Published online by Cambridge University Press: 19 November 2008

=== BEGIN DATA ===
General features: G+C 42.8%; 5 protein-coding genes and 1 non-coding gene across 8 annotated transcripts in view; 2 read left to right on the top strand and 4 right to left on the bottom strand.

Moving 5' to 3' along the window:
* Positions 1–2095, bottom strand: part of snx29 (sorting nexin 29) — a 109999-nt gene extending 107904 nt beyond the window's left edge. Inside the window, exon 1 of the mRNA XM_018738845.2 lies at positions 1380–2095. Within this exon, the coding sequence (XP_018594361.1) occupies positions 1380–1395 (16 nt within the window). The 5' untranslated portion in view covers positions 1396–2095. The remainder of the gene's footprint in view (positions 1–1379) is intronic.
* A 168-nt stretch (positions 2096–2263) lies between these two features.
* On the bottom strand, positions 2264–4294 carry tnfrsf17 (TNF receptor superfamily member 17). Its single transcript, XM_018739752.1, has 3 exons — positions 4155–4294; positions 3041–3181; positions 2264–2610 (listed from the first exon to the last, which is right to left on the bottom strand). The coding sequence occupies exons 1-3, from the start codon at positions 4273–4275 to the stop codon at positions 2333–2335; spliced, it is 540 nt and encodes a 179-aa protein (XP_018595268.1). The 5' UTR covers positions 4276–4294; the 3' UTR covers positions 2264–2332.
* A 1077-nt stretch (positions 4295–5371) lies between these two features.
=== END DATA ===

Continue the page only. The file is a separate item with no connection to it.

Since World War II, the political order that divided the world into nationstates has been remarkably stable. The balance of terror during the Cold War prevented major changes in the world system. With minor exceptions, such as the emergence of Singapore as an independent polity shortly after the foundation of Malaysia and the breakup of highly artificial geographically divided Pakistan into two separate states, even most of the countries that had come into existence as the result of decolonization did not change their borders. However, while the bi-polar system of the political and military stand-off of the two superpowers continued, a triangular world system developed on the economic plane. During the 1970s Japan became a major economic force, while the integration of the European Economic Community continued. Since the end of World War II, the United States has had close economic ties with both of the economic powers.
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